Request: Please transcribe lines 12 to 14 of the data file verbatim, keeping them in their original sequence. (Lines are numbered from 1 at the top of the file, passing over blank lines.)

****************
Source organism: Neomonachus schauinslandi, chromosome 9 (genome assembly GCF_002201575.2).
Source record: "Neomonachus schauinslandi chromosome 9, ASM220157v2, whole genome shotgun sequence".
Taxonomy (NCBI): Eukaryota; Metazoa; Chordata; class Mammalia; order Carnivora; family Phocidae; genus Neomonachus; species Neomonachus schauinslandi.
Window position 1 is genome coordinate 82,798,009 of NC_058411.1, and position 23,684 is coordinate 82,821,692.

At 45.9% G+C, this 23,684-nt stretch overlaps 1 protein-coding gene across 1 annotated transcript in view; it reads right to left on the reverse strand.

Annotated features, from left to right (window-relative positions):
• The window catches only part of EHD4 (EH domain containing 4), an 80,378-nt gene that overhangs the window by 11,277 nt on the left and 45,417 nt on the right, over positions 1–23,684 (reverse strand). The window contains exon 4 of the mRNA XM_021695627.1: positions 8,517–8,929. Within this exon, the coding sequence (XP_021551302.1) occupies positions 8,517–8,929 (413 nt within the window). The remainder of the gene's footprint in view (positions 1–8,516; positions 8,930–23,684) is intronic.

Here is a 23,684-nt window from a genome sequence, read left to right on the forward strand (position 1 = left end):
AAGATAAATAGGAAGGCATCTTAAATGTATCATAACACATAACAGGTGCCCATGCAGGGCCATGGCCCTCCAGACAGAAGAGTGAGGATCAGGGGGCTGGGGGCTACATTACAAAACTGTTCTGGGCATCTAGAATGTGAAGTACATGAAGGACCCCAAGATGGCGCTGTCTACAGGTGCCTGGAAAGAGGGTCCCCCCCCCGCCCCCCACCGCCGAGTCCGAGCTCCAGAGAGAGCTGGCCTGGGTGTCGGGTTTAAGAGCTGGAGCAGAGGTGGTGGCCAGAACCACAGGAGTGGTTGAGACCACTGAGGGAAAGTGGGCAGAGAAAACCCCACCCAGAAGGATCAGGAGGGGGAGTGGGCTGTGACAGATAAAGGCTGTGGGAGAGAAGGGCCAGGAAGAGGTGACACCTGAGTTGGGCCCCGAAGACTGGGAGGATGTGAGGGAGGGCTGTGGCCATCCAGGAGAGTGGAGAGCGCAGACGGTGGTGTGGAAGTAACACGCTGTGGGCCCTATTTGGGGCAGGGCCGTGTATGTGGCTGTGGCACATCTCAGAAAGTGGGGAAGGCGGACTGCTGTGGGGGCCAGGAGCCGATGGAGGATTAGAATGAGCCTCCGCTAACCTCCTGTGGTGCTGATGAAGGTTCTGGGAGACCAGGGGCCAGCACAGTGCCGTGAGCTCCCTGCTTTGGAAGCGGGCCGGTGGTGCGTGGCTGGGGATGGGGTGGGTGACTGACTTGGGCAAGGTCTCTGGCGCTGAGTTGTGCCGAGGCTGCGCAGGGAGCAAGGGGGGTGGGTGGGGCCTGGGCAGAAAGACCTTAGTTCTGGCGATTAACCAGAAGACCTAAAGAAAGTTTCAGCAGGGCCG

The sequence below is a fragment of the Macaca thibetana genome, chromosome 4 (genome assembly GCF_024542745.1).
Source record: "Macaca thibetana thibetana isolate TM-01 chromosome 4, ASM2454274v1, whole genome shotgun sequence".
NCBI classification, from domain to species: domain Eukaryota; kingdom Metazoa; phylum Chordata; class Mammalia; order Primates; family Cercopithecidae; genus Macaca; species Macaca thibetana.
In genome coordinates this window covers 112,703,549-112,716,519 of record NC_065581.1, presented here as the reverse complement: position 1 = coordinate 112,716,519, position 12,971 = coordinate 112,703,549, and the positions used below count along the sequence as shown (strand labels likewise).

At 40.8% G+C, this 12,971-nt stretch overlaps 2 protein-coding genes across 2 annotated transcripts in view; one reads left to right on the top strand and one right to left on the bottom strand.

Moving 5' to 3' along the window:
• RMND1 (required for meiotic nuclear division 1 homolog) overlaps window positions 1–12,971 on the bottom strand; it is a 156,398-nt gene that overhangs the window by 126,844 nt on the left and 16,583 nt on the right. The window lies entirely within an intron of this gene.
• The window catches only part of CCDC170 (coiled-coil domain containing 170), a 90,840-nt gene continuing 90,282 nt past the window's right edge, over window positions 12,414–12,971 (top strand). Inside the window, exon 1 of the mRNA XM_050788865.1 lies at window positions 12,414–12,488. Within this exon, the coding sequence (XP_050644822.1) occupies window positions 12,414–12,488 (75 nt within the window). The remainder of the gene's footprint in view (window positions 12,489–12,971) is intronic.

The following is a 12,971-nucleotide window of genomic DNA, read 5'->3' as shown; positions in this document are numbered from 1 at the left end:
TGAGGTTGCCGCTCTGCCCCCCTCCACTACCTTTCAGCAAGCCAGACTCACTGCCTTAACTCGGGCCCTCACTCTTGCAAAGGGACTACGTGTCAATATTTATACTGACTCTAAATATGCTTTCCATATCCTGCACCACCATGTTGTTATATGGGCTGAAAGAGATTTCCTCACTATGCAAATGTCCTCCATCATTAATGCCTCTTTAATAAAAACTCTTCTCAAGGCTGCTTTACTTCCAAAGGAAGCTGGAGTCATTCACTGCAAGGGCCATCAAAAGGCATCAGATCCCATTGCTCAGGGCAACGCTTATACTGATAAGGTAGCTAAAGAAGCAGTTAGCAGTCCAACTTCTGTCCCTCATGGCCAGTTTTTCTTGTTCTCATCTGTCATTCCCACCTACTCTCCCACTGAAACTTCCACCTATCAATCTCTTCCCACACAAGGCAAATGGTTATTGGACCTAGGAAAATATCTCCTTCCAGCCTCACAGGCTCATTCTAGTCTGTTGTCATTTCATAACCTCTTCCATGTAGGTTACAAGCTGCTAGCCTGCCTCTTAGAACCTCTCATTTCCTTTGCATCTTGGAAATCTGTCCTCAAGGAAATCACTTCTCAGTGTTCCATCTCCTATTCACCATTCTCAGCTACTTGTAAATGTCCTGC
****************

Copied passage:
NCBI classification, from domain to species: domain Eukaryota; kingdom Metazoa; phylum Chordata; class Mammalia; order Primates; family Cercopithecidae; genus Macaca; species Macaca thibetana.
In genome coordinates this window covers 112,703,549-112,716,519 of record NC_065581.1, presented here as the reverse complement: position 1 = coordinate 112,716,519, position 12,971 = coordinate 112,703,549, and the positions used below count along the sequence as shown (strand labels likewise).

At 40.8% G+C, this 12,971-nt stretch overlaps 2 protein-coding genes across 2 annotated transcripts in view; one reads left to right on the top strand and one right to left on the bottom strand.